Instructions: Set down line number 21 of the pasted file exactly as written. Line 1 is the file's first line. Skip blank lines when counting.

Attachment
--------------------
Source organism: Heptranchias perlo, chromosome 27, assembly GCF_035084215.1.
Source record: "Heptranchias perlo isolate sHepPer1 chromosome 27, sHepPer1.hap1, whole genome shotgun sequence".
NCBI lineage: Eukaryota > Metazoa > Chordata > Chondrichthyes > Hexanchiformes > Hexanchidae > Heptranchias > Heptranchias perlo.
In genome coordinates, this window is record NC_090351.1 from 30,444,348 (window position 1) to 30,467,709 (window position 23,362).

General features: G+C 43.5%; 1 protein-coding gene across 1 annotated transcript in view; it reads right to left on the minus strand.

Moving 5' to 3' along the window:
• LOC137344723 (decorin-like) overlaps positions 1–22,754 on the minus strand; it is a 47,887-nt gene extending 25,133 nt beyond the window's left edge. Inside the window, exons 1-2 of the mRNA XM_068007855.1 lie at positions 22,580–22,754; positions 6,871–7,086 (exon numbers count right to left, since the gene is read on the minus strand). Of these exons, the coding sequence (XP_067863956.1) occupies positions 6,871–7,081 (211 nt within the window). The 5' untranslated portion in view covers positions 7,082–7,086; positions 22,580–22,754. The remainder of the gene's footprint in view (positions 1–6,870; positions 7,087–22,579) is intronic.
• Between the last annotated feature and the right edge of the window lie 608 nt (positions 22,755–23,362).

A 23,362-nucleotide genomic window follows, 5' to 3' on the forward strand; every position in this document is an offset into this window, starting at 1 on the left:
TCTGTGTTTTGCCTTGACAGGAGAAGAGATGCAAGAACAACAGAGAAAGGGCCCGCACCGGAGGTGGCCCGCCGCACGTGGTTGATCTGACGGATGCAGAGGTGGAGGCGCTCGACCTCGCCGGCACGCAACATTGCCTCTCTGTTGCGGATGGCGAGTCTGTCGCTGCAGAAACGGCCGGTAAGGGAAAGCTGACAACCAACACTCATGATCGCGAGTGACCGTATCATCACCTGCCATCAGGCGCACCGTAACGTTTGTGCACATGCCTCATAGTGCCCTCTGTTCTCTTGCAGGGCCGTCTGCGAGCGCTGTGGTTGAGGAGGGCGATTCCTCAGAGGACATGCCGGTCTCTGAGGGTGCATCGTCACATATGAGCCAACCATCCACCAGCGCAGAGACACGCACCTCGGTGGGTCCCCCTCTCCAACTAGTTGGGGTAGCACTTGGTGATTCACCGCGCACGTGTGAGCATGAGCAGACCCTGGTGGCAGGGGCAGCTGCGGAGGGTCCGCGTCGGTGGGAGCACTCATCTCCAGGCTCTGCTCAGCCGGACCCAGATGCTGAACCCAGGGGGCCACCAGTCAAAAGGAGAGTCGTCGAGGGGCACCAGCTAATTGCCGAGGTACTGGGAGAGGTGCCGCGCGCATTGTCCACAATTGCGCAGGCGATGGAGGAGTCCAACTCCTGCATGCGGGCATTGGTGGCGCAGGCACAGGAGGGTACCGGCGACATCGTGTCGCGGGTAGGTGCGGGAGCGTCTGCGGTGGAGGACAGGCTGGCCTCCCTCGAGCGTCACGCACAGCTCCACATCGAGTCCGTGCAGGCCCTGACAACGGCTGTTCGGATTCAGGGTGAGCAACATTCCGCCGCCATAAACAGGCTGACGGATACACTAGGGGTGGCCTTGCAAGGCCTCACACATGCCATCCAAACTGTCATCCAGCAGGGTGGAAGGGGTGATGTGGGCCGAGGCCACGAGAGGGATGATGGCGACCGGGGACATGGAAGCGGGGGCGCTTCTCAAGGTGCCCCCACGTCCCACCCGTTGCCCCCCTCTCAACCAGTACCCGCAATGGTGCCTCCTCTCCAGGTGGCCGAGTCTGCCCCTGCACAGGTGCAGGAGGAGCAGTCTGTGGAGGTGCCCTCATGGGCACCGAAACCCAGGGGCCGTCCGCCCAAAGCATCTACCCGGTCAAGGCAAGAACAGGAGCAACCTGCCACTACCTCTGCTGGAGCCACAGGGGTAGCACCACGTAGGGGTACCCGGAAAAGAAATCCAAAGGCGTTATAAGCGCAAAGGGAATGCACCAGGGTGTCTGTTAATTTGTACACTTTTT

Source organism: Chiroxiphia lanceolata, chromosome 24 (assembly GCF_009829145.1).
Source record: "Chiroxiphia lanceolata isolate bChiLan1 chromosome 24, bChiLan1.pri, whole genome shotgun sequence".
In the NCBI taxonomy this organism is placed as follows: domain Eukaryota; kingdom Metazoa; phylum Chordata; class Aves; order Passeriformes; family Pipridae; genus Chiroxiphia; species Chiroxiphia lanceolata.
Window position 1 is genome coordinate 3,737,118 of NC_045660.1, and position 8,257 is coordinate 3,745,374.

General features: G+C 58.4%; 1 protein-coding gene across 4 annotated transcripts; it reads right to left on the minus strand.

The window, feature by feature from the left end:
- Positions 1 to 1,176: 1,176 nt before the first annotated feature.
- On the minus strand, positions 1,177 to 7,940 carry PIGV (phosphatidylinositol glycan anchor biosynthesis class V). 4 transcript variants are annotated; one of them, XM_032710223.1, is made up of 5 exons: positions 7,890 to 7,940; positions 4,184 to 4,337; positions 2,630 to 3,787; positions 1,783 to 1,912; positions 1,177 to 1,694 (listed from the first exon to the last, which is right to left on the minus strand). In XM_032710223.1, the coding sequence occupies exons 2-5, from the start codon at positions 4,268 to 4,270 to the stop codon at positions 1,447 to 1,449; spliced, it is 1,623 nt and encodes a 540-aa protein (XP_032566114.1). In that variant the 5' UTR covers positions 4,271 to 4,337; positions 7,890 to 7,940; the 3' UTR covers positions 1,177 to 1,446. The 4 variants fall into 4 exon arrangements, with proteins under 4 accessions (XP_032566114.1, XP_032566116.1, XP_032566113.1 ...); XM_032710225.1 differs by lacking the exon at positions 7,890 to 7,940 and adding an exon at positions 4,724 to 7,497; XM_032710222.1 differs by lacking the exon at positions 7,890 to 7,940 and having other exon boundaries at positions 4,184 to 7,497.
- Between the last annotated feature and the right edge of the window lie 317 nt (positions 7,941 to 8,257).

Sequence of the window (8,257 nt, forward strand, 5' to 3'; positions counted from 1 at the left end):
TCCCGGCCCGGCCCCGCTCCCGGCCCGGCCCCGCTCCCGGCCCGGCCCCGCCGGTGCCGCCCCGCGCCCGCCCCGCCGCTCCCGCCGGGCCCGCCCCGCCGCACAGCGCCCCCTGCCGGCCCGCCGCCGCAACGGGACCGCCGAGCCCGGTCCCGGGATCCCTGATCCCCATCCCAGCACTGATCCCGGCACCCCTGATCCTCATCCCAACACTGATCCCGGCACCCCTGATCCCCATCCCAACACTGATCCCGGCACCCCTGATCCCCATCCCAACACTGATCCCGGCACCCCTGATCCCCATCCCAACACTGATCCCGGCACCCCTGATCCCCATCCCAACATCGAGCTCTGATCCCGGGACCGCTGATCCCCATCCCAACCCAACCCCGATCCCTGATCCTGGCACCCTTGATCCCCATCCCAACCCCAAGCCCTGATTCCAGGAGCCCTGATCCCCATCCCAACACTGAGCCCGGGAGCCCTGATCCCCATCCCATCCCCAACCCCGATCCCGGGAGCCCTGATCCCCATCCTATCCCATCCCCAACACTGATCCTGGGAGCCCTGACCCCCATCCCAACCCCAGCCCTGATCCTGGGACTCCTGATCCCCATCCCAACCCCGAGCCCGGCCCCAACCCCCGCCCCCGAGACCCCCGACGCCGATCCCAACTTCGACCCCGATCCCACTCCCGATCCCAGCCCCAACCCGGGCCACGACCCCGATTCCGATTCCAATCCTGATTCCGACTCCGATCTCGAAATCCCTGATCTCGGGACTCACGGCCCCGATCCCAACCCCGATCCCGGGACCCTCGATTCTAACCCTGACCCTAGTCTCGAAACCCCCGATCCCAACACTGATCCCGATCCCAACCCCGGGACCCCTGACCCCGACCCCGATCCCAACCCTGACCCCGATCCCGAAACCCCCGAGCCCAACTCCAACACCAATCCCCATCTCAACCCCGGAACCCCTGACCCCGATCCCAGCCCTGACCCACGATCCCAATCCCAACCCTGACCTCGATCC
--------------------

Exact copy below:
TCCCGGCCCGGCCCCGCTCCCGGCCCGGCCCCGCTCCCGGCCCGGCCCCGCCGGTGCCGCCCCGCGCCCGCCCCGCCGCTCCCGCCGGGCCCGCCCCGCCGCACAGCGCCCCCTGCCGGCCCGCCGCCGCAACGGGACCGCCGAGCCCGGTCCCGGGATCCCTGATCCCCATCCCAGCACTGATCCCGGCACCCCTGATCCTCATCCCAACACTGATCCCGGCACCCCTGATCCCCATCCCAACACTGATCCCGGCACCCCTGATCCCCATCCCAACACTGATCCCGGCACCCCTGATCCCCATCCCAACACTGATCCCGGCACCCCTGATCCCCATCCCAACATCGAGCTCTGATCCCGGGACCGCTGATCCCCATCCCAACCCAACCCCGATCCCTGATCCTGGCACCCTTGATCCCCATCCCAACCCCAAGCCCTGATTCCAGGAGCCCTGATCCCCATCCCAACACTGAGCCCGGGAGCCCTGATCCCCATCCCATCCCCAACCCCGATCCCGGGAGCCCTGATCCCCATCCTATCCCATCCCCAACACTGATCCTGGGAGCCCTGACCCCCATCCCAACCCCAGCCCTGATCCTGGGACTCCTGATCCCCATCCCAACCCCGAGCCCGGCCCCAACCCCCGCCCCCGAGACCCCCGACGCCGATCCCAACTTCGACCCCGATCCCACTCCCGATCCCAGCCCCAACCCGGGCCACGACCCCGATTCCGATTCCAATCCTGATTCCGACTCCGATCTCGAAATCCCTGATCTCGGGACTCACGGCCCCGATCCCAACCCCGATCCCGGGACCCTCGATTCTAACCCTGACCCTAGTCTCGAAACCCCCGATCCCAACACTGATCCCGATCCCAACCCCGGGACCCCTGACCCCGACCCCGATCCCAACCCTGACCCCGATCCCGAAACCCCCGAGCCCAACTCCAACACCAATCCCCATCTCAACCCCGGAACCCCTGACCCCGATCCCAGCCCTGACCCACGATCCCAATCCCAACCCTGACCTCGATCC